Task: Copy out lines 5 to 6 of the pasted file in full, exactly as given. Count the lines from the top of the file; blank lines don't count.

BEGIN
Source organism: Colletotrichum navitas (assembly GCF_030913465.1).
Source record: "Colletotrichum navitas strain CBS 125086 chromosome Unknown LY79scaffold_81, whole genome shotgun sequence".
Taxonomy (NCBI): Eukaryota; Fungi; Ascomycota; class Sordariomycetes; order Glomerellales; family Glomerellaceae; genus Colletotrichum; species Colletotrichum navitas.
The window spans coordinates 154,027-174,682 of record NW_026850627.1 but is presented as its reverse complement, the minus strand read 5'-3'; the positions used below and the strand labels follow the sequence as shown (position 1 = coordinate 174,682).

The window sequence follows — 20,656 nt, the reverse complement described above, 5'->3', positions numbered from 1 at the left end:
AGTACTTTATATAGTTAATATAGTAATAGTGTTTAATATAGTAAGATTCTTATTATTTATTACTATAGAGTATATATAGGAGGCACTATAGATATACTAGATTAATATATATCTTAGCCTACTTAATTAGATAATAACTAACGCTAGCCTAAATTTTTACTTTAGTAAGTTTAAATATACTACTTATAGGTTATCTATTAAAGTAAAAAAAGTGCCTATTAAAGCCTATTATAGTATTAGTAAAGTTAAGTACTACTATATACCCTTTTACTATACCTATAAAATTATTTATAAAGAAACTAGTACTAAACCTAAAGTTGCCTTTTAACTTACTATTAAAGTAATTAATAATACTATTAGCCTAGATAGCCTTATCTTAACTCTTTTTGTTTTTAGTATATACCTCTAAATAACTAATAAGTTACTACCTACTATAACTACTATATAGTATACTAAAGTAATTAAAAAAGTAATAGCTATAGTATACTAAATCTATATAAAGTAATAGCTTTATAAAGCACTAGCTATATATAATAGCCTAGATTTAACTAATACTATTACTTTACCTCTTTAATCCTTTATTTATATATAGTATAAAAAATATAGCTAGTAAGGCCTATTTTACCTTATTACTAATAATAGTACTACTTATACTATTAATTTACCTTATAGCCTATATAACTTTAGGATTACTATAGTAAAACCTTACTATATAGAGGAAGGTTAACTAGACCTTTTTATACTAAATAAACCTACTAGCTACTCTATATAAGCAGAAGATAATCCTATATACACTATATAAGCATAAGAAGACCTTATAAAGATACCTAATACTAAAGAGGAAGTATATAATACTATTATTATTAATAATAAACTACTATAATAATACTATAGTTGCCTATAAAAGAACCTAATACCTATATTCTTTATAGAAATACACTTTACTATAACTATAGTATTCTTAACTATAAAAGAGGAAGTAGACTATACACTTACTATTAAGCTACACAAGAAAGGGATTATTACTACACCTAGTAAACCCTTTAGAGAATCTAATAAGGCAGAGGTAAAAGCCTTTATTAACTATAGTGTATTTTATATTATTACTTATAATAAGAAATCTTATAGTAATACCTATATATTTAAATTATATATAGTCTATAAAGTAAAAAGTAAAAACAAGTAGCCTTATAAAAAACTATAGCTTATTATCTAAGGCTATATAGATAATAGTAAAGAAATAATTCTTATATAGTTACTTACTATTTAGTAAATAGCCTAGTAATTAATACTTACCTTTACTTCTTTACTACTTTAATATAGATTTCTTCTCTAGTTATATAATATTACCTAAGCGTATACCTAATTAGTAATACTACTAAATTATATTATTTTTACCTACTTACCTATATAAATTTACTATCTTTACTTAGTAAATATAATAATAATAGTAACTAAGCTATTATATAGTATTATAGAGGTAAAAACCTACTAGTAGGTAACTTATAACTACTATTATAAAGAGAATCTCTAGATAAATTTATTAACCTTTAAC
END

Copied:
The window sequence follows — 20,656 nt, the reverse complement described above, 5'->3', positions numbered from 1 at the left end:
AGTACTTTATATAGTTAATATAGTAATAGTGTTTAATATAGTAAGATTCTTATTATTTATTACTATAGAGTATATATAGGAGGCACTATAGATATACTAGATTAATATATATCTTAGCCTACTTAATTAGATAATAACTAACGCTAGCCTAAATTTTTACTTTAGTAAGTTTAAATATACTACTTATAGGTTATCTATTAAAGTAAAAAAAGTGCCTATTAAAGCCTATTATAGTATTAGTAAAGTTAAGTACTACTATATACCCTTTTACTATACCTATAAAATTATTTATAAAGAAACTAGTACTAAACCTAAAGTTGCCTTTTAACTTACTATTAAAGTAATTAATAATACTATTAGCCTAGATAGCCTTATCTTAACTCTTTTTGTTTTTAGTATATACCTCTAAATAACTAATAAGTTACTACCTACTATAACTACTATATAGTATACTAAAGTAATTAAAAAAGTAATAGCTATAGTATACTAAATCTATATAAAGTAATAGCTTTATAAAGCACTAGCTATATATAATAGCCTAGATTTAACTAATACTATTACTTTACCTCTTTAATCCTTTATTTATATATAGTATAAAAAATATAGCTAGTAAGGCCTATTTTACCTTATTACTAATAATAGTACTACTTATACTATTAATTTACCTTATAGCCTATATAACTTTAGGATTACTATAGTAAAACCTTACTATATAGAGGAAGGTTAACTAGACCTTTTTATACTAAATAAACCTACTAGCTACTCTATATAAGCAGAAGATAATCCTATATACACTATATAAGCATAAGAAGACCTTATAAAGATACCTAATACTAAAGAGGAAGTATATAATACTATTATTATTAATAATAAACTACTATAATAATACTATAGTTGCCTATAAAAGAACCTAATACCTATATTCTTTATAGAAATACACTTTACTATAACTATAGTATTCTTAACTATAAAAGAGGAAGTAGACTATACACTTACTATTAAGCTACACAAGAAAGGGATTATTACTACACCTAGTAAACCCTTTAGAGAATCTAATAAGGCAGAGGTAAAAGCCTTTATTAACTATAGTGTATTTTATATTATTACTTATAATAAGAAATCTTATAGTAATACCTATATATTTAAATTATATATAGTCTATAAAGTAAAAAGTAAAAACAAGTAGCCTTATAAAAAACTATAGCTTATTATCTAAGGCTATATAGATAATAGTAAAGAAATAATTCTTATATAGTTACTTACTATTTAGTAAATAGCCTAGTAATTAATACTTACCTTTACTTCTTTACTACTTTAATATAGATTTCTTCTCTAGTTATATAATATTACCTAAGCGTATACCTAATTAGTAATACTACTAAATTATATTATTTTTACCTACTTACCTATATAAATTTACTATCTTTACTTAGTAAATATAATAATAATAGTAACTAAGCTATTATATAGTATTATAGAGGTAAAAACCTACTAGTAGGTAACTTATAACTACTATTATAAAGAGAATCTCTAGATAAATTTATTAACCTTTAAC